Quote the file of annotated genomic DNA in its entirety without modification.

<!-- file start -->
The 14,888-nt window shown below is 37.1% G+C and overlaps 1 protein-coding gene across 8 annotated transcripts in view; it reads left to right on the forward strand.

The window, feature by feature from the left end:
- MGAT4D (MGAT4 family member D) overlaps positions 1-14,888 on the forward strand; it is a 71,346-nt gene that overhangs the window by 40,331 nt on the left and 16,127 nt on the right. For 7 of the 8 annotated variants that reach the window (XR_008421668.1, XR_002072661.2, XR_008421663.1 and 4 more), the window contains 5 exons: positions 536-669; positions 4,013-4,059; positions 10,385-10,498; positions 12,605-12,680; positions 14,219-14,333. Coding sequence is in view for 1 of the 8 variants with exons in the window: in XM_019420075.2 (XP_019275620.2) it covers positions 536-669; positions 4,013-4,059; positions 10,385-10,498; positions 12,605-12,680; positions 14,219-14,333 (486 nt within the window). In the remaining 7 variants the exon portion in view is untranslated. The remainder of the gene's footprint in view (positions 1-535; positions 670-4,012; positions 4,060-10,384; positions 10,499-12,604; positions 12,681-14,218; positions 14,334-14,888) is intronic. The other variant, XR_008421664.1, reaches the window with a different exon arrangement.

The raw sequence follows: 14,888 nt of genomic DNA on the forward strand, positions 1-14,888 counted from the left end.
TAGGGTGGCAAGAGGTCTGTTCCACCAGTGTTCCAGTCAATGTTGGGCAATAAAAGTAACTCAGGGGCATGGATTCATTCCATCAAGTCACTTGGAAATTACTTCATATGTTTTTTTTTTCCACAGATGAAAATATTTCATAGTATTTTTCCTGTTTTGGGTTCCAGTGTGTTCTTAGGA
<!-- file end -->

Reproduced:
The 14,888-nt window shown below is 37.1% G+C and overlaps 1 protein-coding gene across 8 annotated transcripts in view; it reads left to right on the forward strand.

The window, feature by feature from the left end:
- MGAT4D (MGAT4 family member D) overlaps positions 1-14,888 on the forward strand; it is a 71,346-nt gene that overhangs the window by 40,331 nt on the left and 16,127 nt on the right. For 7 of the 8 annotated variants that reach the window (XR_008421668.1, XR_002072661.2, XR_008421663.1 and 4 more), the window contains 5 exons: positions 536-669; positions 4,013-4,059; positions 10,385-10,498; positions 12,605-12,680; positions 14,219-14,333. Coding sequence is in view for 1 of the 8 variants with exons in the window: in XM_019420075.2 (XP_019275620.2) it covers positions 536-669; positions 4,013-4,059; positions 10,385-10,498; positions 12,605-12,680; positions 14,219-14,333 (486 nt within the window). In the remaining 7 variants the exon portion in view is untranslated. The remainder of the gene's footprint in view (positions 1-535; positions 670-4,012; positions 4,060-10,384; positions 10,499-12,604; positions 12,681-14,218; positions 14,334-14,888) is intronic. The other variant, XR_008421664.1, reaches the window with a different exon arrangement.

The raw sequence follows: 14,888 nt of genomic DNA on the forward strand, positions 1-14,888 counted from the left end.
TAGGGTGGCAAGAGGTCTGTTCCACCAGTGTTCCAGTCAATGTTGGGCAATAAAAGTAACTCAGGGGCATGGATTCATTCCATCAAGTCACTTGGAAATTACTTCATATGTTTTTTTTTTCCACAGATGAAAATATTTCATAGTATTTTTCCTGTTTTGGGTTCCAGTGTGTTCTTAGGA